The Squadron was assigned the task of the night defence of the Eastern Mediterranean. This included the Royal Naval base at Alexandria, the Suez Canal, the coast of Palestine and the island of Cyprus. Included in this assignment was the task of mounting intruder raids against the German forces in occupied Crete, Rhodes, and Kos and the smaller Aegean Islands to the north. To cover these areas of responsibility the squadron maintained detachments at Abu Suier in the Nile Delta and St.Jean, Palestine. Each month intruder raids were carried out during the full moon period. They were usually fruitless because of the task of trying to detect enemy aircraft without the assistance of ground control. Because of the secrecy of our radar equipment, there was a standing order that only in the event of carrying out an interception on an enemy aircraft, were we allowed to fly over enemy territory. This eliminated attacks on trucks, trains or ground installations. To avoid the radar falling into enemy hands, it had an explosive charge attached. It was the responsibility of the pilot to detonate this charge in the event of having to abandon the aircraft.
I was a Warrant Officer pilot and my radar/navigator was W/O Ray Graham. We were just starting our second tour of operations in the Middle East, having first been members of No 108 Squadron at Castel Benito in Libya. When our squadron was united with No 46 we moved to Idku. We had been in the Middle East eighteen months and were due to return to England, but decided to volunteer for a second tour. We were in “A” Flight commanded by Flt/Lt Joe Irwin.
On September 24, 1944 the pilots and radar/navigators of “A” Flight attended a briefing by Squadron Leader Robertson, the Commanding Officer of No 46 Squadron. He told us that during the approaching full moon period, our base for intruder raids on the occupied Aegean Islands would be a desert airfield called Gambut. For the first time we would not be alone in our efforts to locate the enemy. An Irish packet steamer, the Ulster Queen, positioned north of Crete, had been fitted with GCI radar and would be protected by Royal Navy destroyers. The ship would act as our ground control. This was excellent news because we knew the Germans were supplying their island garrisons by air, mainly during the night and this new strategy may give us the edge we needed.
The ground staff to man the detachment left on September 23rd.with F/O Kirk in charge. There were three senior non-commissioned officers and twenty-nine aircraft mechanics. They went by road and took all the tents and equipment required for the forthcoming operation. If all went well they would stop overnight at Mersa Matruh which was on the coast about 100 miles west of Idku. There were 16 aircrews going and they would fly in on Tuesday September 26th. We all left the briefing excited and with high hopes.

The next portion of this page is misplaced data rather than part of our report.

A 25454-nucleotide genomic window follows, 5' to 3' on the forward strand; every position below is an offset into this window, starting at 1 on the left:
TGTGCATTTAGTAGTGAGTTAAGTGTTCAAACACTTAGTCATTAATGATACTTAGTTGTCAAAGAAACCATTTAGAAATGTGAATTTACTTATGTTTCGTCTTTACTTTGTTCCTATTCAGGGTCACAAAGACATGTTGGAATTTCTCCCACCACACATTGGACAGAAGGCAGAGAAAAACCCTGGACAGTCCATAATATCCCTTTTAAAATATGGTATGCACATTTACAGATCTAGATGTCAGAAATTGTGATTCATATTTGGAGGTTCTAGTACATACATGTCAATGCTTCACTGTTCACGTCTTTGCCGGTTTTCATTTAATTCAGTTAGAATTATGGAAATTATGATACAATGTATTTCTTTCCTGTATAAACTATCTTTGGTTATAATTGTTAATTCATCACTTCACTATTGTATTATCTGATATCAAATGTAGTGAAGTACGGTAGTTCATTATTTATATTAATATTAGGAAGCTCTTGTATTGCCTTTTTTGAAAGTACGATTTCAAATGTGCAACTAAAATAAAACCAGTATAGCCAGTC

On Monday September 25th, Flt./Lt. Irwin held another briefing. We were told that one of our aircraft had carried out tests with the Ulster Queen and the radar reception and the R/T was working perfectly. Another important piece of equipment, the homing beacon, had a range of 50 miles. Without this we would have a hard time finding the ship.
The following day, the 26th, we loaded our gear into our aircraft and took off for Gambut located about two hundred miles west of Alexandria and situated on an escarpment a few miles south of the coast. There were three Beaufighters, each carrying two extra aircrew members. A Baltimore came along to transport the remaining crews. I was flying Beaufighter #ND 243. Once airborne we performed the Night Flying Test that was standard procedure on all night fighter squadrons. Having completed our tests, we assembled in loose formation, led by Joe Irwin and flew very low across our airfield, setting a course for Gambut. One other plane was still being worked on and would follow us later, making four available for the impending operation.
Gambut was a typical desert airfield with sandbagged dispersal areas. The maintenance and flight offices were housed in tents. There were no runways and fine sand drifted constantly across the airfield. Except for a squadron of Coastal Command Beaufighters of No 603 Squadron, it had a deserted look. Gambut had changed hands many times during the desert war and I wondered how many lives had been sacrificed to keep possession of such a deserted, lonely place. Our ground crews that had arrived the previous day had erected the tents and everything was well organized. They were happy to see their planes arrive. We were going to Mess with No 603 Squadron during our stay. We loaded our personal gear onto a pickup truck and were driven to the tents that would be our home for the next few days.
After unpacking, we returned to the dispersal area where instructions for the night operations were posted. We would be scrambled at 1½-hour intervals. Allowing for a flight time of 3 hours to reach the target and return, and spending 1½ hours over the target would mean we would be airborne approximately 4½ hours. Graham and I would scramble second and were